A few summers ago, on the last afternoon of a somewhat exhausting family vacation to Europe with our young kids, I slipped through a tourist-jammed square near Florence’s Ponte Vecchio into a smaller, almost abandoned piazza just steps away. This is where I found Le Volpi e l’Uva, an enoteca whose mellow vibes belied a revelatory wine selection and subtly exquisite cuisine. For more than two hours, I did what I’d been wanting to do for weeks: just chill out, casually nibbling on dish after dish as an extremely knowledgeable server shared ever more enlightening sips, her genuine excitement growing with each delivered glass.
A few weeks ago, that comfortable combination of quenched curiosity and corporal contentment came over me again, but this time in the form of vermouth-spiked Sardinian spritzes and scallop crudo in a lardo vinaigrette. I wasn’t in Italy this time, but a half block off of State Street, sitting in the parklet of Aperitivo on West Haley, where co-owner/sommelier Andrea Girardello tends to fascinating drinks while co-owner/chef Brian Dodero creates colorful, delicately delicious food.
It was my second time there since they’d fully reopened in April, following a brief six-week debut from their October opening until the December lockdown. I first wrote about Aperitivo back in January, when the duo launched a weekly pasta club to transport their pairings of unique Italian wines and traditional cuisine into your home, with an easy DIY element. That experience, which still continues today (order on Sunday; pickup on Tuesday), was just a tease. I couldn’t wait to properly indulge inside the small space they’d taken over in March 2020, which was formerly Mosto Crudo and the short-lived Champagne Room.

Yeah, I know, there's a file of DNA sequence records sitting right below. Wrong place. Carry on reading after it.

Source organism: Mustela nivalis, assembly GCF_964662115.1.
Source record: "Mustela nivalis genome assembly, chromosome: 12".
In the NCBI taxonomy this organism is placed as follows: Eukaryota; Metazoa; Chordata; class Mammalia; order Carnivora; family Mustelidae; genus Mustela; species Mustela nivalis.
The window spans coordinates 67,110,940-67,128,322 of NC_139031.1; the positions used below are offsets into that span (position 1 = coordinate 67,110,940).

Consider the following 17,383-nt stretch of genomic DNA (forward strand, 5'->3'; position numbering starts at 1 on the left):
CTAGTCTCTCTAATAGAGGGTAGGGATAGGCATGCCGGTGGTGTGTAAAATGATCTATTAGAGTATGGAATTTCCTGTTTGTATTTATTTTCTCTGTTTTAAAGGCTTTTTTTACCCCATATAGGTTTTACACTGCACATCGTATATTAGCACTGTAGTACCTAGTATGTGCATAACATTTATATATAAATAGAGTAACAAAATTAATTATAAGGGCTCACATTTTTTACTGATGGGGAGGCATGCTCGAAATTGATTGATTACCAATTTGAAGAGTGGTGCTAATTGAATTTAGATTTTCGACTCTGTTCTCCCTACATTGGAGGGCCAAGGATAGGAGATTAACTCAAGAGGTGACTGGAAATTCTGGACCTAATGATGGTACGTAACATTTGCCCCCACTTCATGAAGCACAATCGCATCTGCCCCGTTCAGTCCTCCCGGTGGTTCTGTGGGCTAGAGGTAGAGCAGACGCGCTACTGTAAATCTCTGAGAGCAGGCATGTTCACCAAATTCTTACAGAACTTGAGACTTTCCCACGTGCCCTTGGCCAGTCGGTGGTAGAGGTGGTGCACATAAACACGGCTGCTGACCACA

Credit: Daniel Dreifuss
That finally happened in early May, when I took a seat near the back, next to the cramped, open-air kitchen where Dodero cooks without many of the kitchen appliances found in most restaurants. As Girardello brought out a series of spritzes and other lower-alcohol cocktails — his spins on the bitter Negroni Sbagliato, a sake-based margarita, and the coffee-based Siciliano — Dodero delighted all the senses through his food.
The crescent-shaped crudo dish — I don’t even recall the fish, but it doesn’t matter — featured pickled mango, fermented chiles, yuzu aioli, charred cucumber, leek ash, lime oil, and smoked sea salt. “It’s like a street mango you can find in Mexico,” explained Dodero.
Next came a circular big-eye tuna assemblage, with sashimi-grade pieces surrounding a chopped-flesh center, decorated with capers, basil, roasted tomato aioli, microplaned Marcona almond, and fried taro root. I felt like I needed a daintier instrument than a fork to dive in — a pearl caviar spoon, perhaps? — but I persevered, uncovering expertly layered elements that ran from crunchy and briny to funky and fresh.